We all know that the work of interpreting multiple procedures is not significantly reduced just because there is more than one examination, so we repeatedly asked CMS for the data justifying the policy. At the same time, we analyzed the Medicare data used by CMS and found that the efficiencies CMS initially placed at 50 percent were no more than 5 percent. When CMS would not respond to our requests for information around its analysis, we took our case to Congress and received widespread bipartisan support for changing the policy to better reflect our data. The Consolidated Appropriations Act finally afforded our key Congressional supporters, including Congressman Fred Upton (R-MI) and Sen. Orrin Hatch (R-UT), an opportunity to mitigate the PC MPPR. The legislation reduced the PC MPPR from 25 percent to 5 percent to be in line with the data previously published by the ACR Commission on Economics. The rollback will take effect Jan. 1, 2017.
The College’s ability to make this payment policy change a reality should allay any fears that we are too focused on theoretical alternate payment models or value initiatives. While it is easy for CMS and Congress to implement payment policy changes with the stroke of a pen, it is rare that specialty societies are able to roll back these policies. Mitigating the effects of the PC MPPR has been a priority since 2012, and it is wonderful to see the hard work of our government relations team and the volunteers and staff of the Commission on Economics make such a difference on behalf of our specialty.
I’ve always been proud of the College’s ability to focus on the main thing. Our success was clearly the result of all the work that goes into maintaining our relationships with key members of Congress, such as Congressman Upton, Sen. Hatch, and many others. In addition to our personal relationships, over the past three years, RADPAC has also supported the campaigns of these key members of Congress with individual contributions and through more significant independent expenditures. These independent expenditures help us keep radiology’s allies in Congress.
Additionally, the omnibus appropriations package also included legislative language delaying any coverage changes for screening mammography based on the recommendations of the U.S. Preventive Services Task Force for two years. This will ensure access to care for our patients who elect to follow the ACR recommendations for screening mammography. The ACR believes its support of annual screening mammography for women beginning at age 40 saves thousands of lives that otherwise might be lost if the task force’s recommendations for less frequent screening are adopted. Another major legislative victory took place earlier in 2015 with the repeal of the Sustainable Growth Rate (SGR) formula as the means to calculate Medicare payments. This occurred through the enactment of the April 2015 Medicare Access and Chip Reauthorization Act, which the ACR strongly supported. The legislation replaced the flawed SGR formula with updates generally tied to a new Merit-Based Incentive Payment System (MIPS) for Medicare and incentives for a transition to alternate payment models.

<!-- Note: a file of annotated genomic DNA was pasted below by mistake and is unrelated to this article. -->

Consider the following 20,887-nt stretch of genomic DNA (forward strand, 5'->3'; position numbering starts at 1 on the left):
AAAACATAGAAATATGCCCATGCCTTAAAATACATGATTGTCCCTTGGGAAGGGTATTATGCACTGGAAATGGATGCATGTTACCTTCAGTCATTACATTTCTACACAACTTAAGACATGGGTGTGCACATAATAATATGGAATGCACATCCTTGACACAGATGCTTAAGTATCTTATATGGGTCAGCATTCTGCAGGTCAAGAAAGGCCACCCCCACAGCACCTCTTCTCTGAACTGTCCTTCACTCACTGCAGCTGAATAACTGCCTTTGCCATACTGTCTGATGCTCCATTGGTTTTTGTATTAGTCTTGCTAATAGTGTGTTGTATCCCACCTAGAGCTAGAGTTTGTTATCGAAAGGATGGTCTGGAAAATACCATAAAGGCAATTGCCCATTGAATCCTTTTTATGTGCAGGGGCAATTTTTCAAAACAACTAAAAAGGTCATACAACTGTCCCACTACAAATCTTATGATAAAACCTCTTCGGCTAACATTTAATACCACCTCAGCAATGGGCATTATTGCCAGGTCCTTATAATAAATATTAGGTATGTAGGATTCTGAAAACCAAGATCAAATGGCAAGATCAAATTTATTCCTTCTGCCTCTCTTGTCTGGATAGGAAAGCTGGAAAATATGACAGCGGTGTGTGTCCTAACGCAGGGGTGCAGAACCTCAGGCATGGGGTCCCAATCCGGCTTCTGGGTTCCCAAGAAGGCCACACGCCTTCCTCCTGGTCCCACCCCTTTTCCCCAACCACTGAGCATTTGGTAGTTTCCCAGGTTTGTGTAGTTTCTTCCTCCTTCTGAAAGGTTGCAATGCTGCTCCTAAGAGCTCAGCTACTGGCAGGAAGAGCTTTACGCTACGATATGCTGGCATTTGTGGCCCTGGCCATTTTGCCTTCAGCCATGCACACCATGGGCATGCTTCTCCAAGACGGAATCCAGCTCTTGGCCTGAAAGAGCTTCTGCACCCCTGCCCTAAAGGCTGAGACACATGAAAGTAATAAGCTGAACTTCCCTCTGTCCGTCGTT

So while some might argue that the move from volume to value and emerging alternate payment models remain theoretical, seeing these transitions in legislative language makes me believe they will soon be reality. However, I am not concerned. I believe our Imaging 3.0 initiatives have prepared us well. We have the tools in place that will allow us to adapt and thrive in the future. If you’re ready to take the next step to prepare for the future of health care, enroll in the R-SCAN program at rscan.org. We are ready for our next marathon.
By Bibb Allen Jr., MD, FACR, Chair